Net Impact kicked off a new series of events on April 17, aimed at engaging students in tri-sector efforts to craft solutions for the world’s most pressing social issues. The inaugural event was hosted by Tufts University’s Fletcher School of Law & Diplomacy, Net Impact chapter, and brought together a crowd of approximately 50 undergraduate and graduate students with representatives from the public, non-profit, and private sector to answer the question:
“How will we feed Earth’s 9 billion people by 2050 using social innovations to help farmers grow more food with more profits and less water?”
Speakers with varied experience from Tufts’ Friedman School of Nutrition, Monsanto, the US Agency for International Development (USAID), and Conservation International provided unique perspectives on the topic at hand. Afterwards, students and professionals brainstormed a list of the most pressing challenges together.
One of the challenges on the list was knowledge management and transfer throughout the agricultural supply chain—that was the group I joined. Approximately 10 of us joined together with a Monsanto representative to use CollaborateUp’s problem-solving framework in creating an actionable solution.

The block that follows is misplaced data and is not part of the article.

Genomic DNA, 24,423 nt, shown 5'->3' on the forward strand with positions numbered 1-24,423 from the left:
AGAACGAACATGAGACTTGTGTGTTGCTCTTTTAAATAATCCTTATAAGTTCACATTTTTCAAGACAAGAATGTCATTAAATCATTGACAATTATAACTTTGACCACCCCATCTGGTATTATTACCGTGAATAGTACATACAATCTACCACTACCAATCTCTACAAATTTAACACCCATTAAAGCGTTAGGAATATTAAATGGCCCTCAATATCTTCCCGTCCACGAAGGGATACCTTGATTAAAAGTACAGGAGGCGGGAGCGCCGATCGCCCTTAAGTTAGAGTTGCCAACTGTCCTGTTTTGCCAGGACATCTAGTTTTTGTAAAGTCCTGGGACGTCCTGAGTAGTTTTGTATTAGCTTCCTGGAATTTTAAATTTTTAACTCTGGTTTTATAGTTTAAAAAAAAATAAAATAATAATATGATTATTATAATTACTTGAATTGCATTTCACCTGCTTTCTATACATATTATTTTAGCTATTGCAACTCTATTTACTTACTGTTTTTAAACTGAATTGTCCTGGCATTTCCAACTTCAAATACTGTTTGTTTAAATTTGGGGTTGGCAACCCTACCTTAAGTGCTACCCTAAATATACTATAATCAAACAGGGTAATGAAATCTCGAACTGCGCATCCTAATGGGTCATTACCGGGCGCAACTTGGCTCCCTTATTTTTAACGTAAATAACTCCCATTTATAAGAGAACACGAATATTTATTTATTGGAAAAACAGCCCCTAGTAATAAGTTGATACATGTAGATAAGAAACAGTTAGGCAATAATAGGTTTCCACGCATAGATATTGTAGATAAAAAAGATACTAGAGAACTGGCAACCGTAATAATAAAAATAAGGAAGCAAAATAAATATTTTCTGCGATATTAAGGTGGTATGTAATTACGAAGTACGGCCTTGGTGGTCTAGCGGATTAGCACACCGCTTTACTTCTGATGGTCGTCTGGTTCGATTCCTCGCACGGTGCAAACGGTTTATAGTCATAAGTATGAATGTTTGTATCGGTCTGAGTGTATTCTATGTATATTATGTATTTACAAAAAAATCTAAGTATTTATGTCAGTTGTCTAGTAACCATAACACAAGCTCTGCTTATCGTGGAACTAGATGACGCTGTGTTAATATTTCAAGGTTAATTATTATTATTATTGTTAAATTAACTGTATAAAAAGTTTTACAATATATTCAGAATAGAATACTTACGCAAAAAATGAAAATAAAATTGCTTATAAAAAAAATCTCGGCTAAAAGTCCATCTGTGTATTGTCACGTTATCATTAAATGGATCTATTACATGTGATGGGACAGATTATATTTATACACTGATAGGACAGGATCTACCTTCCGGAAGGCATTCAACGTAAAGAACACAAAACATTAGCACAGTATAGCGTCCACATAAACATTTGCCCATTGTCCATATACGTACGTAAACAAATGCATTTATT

While the problem was big, we broke it down to focus on knowledge management and transfer amongst subsistence farmers in sub-Saharan Africa who have the potential to progress into profitable business ventures. We agreed that most of the knowledge they are missing is information about competitive market prices and best practices for growing crops. Time, money, technology, and economic incentives often prevent them from managing and sharing the bits of information they do have.
Our solution uses community organizations to bridge the gap. We suggested that Monsanto and other big companies and governments invest in cooperative-like community organizations that collect farmer members’ cell phone numbers and sell them to traders for money that can be re-invested in farmer training. The way it would work is this:
- Farmers give their cell number to the cooperative for membership.
- The cooperative sells that number to traders who pass through the region.
- The trader uses the list of numbers to send SMS messages about when and where he or she will be passing through; what products the trader is interested in buying; and at what price. This delivers competitive market price information to farmers where they are, at little cost, using technology they already have.
- The money the cooperative receives from the traders is then reinvested in local trainings for member farmers on best practices for growing local crops.
The presenters had positive feedback for our solution, which will be aggregated with others’ from this event and from events held across the country over the coming months. It will then be shared with the larger Net Impact community of students and professionals at the 2015 annual Net Impact conference in Seattle.
Overall, this series of events boasts an innovative partnership model that has the potential to produce private-public partnerships, corporate talent pipelines, and most importantly, real solutions to global social problems that once felt too big to tackle. Like the world’s population, those problems are growing by the minute, and it’s up to us to solve them now.
By Alexandra Edelstein
Image Credit: Desiree Lyons